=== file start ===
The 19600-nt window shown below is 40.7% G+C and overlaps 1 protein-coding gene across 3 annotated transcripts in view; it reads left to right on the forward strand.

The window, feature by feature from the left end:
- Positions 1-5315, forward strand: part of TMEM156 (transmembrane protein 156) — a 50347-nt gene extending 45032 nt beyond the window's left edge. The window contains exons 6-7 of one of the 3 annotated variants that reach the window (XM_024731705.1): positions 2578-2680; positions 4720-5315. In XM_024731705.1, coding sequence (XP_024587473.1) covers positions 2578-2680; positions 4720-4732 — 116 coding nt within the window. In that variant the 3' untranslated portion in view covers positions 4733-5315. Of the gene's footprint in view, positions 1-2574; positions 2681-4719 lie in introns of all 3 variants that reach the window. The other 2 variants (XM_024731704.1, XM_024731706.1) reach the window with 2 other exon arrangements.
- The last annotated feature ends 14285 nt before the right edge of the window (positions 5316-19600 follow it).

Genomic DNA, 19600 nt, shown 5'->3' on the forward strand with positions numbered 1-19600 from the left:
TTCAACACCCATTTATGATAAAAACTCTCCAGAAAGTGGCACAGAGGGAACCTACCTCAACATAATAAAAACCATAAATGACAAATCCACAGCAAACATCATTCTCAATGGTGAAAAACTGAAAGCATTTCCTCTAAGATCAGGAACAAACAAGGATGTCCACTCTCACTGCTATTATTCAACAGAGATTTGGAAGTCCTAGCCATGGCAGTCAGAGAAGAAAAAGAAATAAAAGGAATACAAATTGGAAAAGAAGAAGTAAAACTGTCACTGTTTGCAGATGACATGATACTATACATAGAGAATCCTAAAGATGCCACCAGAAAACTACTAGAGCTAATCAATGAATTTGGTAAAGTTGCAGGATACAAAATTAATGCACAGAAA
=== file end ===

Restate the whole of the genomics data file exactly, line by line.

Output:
The 19600-nt window shown below is 40.7% G+C and overlaps 1 protein-coding gene across 3 annotated transcripts in view; it reads left to right on the forward strand.

The window, feature by feature from the left end:
- Positions 1-5315, forward strand: part of TMEM156 (transmembrane protein 156) — a 50347-nt gene extending 45032 nt beyond the window's left edge. The window contains exons 6-7 of one of the 3 annotated variants that reach the window (XM_024731705.1): positions 2578-2680; positions 4720-5315. In XM_024731705.1, coding sequence (XP_024587473.1) covers positions 2578-2680; positions 4720-4732 — 116 coding nt within the window. In that variant the 3' untranslated portion in view covers positions 4733-5315. Of the gene's footprint in view, positions 1-2574; positions 2681-4719 lie in introns of all 3 variants that reach the window. The other 2 variants (XM_024731704.1, XM_024731706.1) reach the window with 2 other exon arrangements.
- The last annotated feature ends 14285 nt before the right edge of the window (positions 5316-19600 follow it).

Genomic DNA, 19600 nt, shown 5'->3' on the forward strand with positions numbered 1-19600 from the left:
TTCAACACCCATTTATGATAAAAACTCTCCAGAAAGTGGCACAGAGGGAACCTACCTCAACATAATAAAAACCATAAATGACAAATCCACAGCAAACATCATTCTCAATGGTGAAAAACTGAAAGCATTTCCTCTAAGATCAGGAACAAACAAGGATGTCCACTCTCACTGCTATTATTCAACAGAGATTTGGAAGTCCTAGCCATGGCAGTCAGAGAAGAAAAAGAAATAAAAGGAATACAAATTGGAAAAGAAGAAGTAAAACTGTCACTGTTTGCAGATGACATGATACTATACATAGAGAATCCTAAAGATGCCACCAGAAAACTACTAGAGCTAATCAATGAATTTGGTAAAGTTGCAGGATACAAAATTAATGCACAGAAA